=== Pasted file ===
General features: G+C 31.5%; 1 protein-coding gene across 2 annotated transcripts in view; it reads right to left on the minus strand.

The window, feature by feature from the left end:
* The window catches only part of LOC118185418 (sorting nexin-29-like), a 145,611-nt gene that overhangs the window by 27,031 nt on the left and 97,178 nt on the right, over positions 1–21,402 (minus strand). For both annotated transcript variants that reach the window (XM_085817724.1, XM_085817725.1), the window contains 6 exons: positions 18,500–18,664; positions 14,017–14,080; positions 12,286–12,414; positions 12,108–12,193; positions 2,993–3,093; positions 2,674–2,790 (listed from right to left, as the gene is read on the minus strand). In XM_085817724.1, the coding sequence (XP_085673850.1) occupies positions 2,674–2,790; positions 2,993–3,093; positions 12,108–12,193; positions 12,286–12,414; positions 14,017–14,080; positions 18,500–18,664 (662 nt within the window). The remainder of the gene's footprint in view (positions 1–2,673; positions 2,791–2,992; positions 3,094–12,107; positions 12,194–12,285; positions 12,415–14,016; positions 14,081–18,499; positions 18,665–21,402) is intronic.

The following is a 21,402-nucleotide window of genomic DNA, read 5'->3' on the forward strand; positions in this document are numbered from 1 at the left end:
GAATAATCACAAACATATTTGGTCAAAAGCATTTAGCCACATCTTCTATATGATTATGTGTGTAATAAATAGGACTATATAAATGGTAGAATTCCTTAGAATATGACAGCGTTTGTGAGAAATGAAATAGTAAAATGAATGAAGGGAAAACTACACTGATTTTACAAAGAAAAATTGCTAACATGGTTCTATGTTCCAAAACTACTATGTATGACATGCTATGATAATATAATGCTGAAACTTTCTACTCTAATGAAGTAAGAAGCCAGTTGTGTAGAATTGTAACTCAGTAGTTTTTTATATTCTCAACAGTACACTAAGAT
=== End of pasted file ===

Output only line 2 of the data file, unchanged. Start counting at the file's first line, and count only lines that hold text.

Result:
The window, feature by feature from the left end: